NAU Athletes Gain Transferable Skills

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Many students scramble to find part-time jobs during the school year to help pay for necessities or even fully support their school expenses (massive props to you folks). While these students gain valuable job experience, there are others that are not able to hold even a part-time job due to extensive commitments. Our busy NAU athletes rarely have time to fit in a job in addition to their academic and sports obligations- yet they still gain valuable transferable skills.  How do they do it? Nicole Sherwin, majoring in biomedical science from San Diego, plays center mid on the NAU Women’s soccer team and shared her experiences with us.


What is an average day like for Nicole?

“Every day involves some sort of workout (sometimes two); whether that is a practice, weight-room session, or “day off” gym workout on my own. I go to my classes and usually stay on campus before practice. In the locker room we have a meeting room with a smart board and I like to go in there to study and sometimes watch a game that is on that day. Once 1:00 rolls around I get dressed for practice and head to the training room to get taped or do rehab exercises. Once practice is over, sometimes I have to go straight to another class so I either grab a snack from the HLC pharmacy or eat something I packed. After class (I usually get home between 8 or 9, depending on the day and the lab), I make and eat dinner, study, and then sleep. On the days I don’t have after practice class, I go home earlier and have more time to study.”

Needless to say, Nicole’s busy! When asked if time-management is an important part of being a collegiate athlete, she said:

“Most definitely. There are many things that a student-athlete has to learn to keep in balance to be successful. There are practices I can’t miss, weight-room trainings I can’t miss, classes I have to be at, and homework problems to do. Not to mention fitting in meals, and sleep that are essential for physical and mental success. I find that there are parts of my schedule that are more flexible, like when I choose to study and sleep, and there are the concrete factors like practices and classes that I can’t choose a time for… I find that I have to study in between my commitments and sometimes at weird times or in weird places, especially when on the road for competition.”

Time management is a major skill that employers look for. Being able to manage your time shows organization and ability to prioritize responsibilities. What about communication?

“Every game requires communication. In soccer, we don’t get timeouts. We have the game and we have half-time to solve any problems we come across. Communication on the fly is essential for the team to do well. We signal, point, yell, make eye contact, talk when the ball goes out-of-bounds, listen, watch. I remember a specific time when I just made eye contact with one of my forwards, (she was my roommate for a while so I guess you could say we didn’t need much more than that to communicate) and she made the perfect run behind the defense as I lobbed the ball over. I don’t think it ended up being a goal-scoring play, but it was definitely a successful one.”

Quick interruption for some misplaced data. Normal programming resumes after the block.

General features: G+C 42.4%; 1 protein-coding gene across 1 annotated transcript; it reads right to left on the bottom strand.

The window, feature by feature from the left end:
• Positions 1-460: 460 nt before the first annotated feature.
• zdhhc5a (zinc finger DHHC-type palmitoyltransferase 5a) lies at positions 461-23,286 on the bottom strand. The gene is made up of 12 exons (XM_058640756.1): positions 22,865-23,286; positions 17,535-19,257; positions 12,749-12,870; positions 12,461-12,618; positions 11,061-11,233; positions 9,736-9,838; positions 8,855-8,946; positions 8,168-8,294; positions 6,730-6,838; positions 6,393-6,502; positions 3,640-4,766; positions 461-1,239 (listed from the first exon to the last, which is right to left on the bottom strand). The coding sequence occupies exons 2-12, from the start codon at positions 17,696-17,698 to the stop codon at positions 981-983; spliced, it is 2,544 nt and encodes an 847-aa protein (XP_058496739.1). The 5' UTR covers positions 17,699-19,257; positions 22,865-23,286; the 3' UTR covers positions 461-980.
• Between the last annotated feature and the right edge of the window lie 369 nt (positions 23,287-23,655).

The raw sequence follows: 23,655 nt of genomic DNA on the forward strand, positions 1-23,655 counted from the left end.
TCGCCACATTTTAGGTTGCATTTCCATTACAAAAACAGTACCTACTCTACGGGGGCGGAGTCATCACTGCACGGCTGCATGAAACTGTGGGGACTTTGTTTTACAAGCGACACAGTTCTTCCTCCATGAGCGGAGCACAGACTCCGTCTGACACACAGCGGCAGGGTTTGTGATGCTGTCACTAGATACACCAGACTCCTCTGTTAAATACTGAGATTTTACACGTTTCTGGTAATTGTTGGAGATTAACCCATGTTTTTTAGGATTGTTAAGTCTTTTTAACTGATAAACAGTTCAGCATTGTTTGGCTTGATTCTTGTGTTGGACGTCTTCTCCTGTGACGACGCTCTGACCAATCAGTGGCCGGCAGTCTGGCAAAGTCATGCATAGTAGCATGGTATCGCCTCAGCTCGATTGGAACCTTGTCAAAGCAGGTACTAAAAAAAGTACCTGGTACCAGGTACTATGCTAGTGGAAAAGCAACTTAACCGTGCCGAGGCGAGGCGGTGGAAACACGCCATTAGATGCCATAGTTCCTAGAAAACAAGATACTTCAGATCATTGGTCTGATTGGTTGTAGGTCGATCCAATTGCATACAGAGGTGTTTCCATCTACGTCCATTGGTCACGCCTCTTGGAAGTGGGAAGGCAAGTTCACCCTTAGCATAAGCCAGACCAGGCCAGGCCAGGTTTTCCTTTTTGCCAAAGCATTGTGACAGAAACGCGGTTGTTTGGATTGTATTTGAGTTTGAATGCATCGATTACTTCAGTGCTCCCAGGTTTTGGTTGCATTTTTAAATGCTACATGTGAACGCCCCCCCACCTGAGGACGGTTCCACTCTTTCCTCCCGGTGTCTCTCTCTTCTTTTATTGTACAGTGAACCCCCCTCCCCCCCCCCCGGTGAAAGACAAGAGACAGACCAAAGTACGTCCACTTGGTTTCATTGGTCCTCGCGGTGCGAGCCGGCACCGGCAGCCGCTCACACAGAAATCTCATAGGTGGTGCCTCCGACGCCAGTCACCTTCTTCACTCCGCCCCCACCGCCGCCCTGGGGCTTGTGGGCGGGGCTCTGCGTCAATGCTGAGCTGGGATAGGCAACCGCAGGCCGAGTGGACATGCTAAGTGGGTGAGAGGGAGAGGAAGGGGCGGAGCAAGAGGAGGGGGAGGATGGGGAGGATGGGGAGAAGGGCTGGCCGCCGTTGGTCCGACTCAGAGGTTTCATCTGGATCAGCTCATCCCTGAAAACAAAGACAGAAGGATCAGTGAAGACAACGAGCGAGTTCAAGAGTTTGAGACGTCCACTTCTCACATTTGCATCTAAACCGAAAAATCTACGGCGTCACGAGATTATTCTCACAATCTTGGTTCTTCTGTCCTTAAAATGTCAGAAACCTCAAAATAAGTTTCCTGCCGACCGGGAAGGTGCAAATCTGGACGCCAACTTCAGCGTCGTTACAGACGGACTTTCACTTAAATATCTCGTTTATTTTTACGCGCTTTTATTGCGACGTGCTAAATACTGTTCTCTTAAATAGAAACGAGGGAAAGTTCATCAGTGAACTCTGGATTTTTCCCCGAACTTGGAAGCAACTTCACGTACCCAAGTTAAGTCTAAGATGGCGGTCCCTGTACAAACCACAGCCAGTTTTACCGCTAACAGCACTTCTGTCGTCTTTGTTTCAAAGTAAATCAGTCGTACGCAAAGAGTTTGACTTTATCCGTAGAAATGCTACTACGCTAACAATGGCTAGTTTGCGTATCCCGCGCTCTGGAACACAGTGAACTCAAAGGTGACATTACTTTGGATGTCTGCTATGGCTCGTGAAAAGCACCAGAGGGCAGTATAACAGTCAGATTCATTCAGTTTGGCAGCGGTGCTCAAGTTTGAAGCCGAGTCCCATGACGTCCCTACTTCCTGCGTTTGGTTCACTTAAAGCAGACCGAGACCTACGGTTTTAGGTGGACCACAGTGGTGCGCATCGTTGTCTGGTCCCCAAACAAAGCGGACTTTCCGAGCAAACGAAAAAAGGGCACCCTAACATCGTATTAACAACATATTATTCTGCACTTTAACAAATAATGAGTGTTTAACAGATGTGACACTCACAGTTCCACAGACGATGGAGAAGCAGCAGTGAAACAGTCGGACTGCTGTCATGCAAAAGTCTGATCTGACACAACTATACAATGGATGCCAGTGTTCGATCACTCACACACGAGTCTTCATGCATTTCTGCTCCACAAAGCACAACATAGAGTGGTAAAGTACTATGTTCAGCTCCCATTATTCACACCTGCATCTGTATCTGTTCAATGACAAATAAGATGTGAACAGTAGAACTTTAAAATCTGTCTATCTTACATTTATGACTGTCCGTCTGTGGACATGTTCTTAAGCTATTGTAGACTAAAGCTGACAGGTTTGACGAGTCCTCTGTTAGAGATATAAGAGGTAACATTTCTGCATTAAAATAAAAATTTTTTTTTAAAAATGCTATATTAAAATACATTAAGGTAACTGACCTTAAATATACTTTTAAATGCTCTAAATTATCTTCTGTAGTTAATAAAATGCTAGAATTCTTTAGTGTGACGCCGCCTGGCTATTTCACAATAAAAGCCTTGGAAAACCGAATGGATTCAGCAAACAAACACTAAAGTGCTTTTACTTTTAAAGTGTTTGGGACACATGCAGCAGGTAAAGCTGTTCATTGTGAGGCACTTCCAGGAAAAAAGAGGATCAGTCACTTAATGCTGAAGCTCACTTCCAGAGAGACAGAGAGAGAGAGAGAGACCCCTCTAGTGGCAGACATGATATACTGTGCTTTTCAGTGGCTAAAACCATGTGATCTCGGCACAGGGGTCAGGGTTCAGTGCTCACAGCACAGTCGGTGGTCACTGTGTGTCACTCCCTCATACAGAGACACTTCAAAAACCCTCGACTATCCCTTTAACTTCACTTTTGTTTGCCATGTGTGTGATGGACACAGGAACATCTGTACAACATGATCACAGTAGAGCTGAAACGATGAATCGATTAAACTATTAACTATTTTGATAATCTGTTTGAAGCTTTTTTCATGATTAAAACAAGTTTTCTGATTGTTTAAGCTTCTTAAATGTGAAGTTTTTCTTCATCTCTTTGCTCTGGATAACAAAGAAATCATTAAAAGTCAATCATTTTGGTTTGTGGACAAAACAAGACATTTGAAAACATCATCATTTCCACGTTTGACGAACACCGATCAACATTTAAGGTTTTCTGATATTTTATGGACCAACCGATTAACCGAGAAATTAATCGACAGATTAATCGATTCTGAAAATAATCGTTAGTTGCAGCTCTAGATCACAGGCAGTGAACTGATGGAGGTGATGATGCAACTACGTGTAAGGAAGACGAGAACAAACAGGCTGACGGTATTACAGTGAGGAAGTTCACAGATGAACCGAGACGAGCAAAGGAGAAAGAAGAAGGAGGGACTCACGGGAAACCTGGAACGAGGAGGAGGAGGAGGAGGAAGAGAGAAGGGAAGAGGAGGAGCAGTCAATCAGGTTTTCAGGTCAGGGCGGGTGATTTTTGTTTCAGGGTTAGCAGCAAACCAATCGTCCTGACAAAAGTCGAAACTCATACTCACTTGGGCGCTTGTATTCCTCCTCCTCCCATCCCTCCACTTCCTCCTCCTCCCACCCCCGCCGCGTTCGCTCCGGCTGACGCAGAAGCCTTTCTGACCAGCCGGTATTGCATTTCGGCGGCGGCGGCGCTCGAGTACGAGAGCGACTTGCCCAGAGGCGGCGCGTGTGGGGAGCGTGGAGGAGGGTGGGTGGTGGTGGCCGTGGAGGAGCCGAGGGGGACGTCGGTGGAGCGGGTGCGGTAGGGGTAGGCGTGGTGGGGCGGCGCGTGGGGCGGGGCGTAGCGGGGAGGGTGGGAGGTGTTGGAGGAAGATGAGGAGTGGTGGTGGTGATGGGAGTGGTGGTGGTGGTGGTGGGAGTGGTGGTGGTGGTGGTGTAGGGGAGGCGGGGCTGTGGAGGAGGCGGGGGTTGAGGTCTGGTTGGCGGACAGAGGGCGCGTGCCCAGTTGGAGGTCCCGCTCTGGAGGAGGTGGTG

Demonstrating to an employer that you have the necessary skills doesn’t always mean using previous jobs as an example. In Nicole’s case, her ability to communicate during half-time is a valid demonstration of her communication skills. Nicole told us how she feels her role as a college athlete will help her in her career:

“All the lessons that I have learned and the skills I have developed via soccer have made me a stronger person overall. I don’t give up, I can work with people, I take responsibility for my faults as well as my successes, I learn from every situation, good or bad, and know how to push myself to my limits. I know how to stay organized, punctual, and focused. I know how to manage my time and represent myself and my institution in a positive way. I know how to be humble, I know how to problem solve, and I’ve learned to appreciate every opportunity I get.”

Already, we have learned that Nicole has gained time-management, communication, focus, and punctuality from being on the NAU women’s soccer team.  These are all highly valuable, transferable job skills!  If you thought that sports were only about athleticism and Gatorade cooler dumps on coaches, you might be mistaken! Nicole has shown us that you don’t necessarily need a job or internship to gain career-relevant skills.

When Nicole brings her resume draft to our walk-in career advising session, we’ll be able to elaborate on all of her abilities! If you want to get some more awesome information on career-relevant skills you might not have thought of, be sure to check out our Professional Development Guide.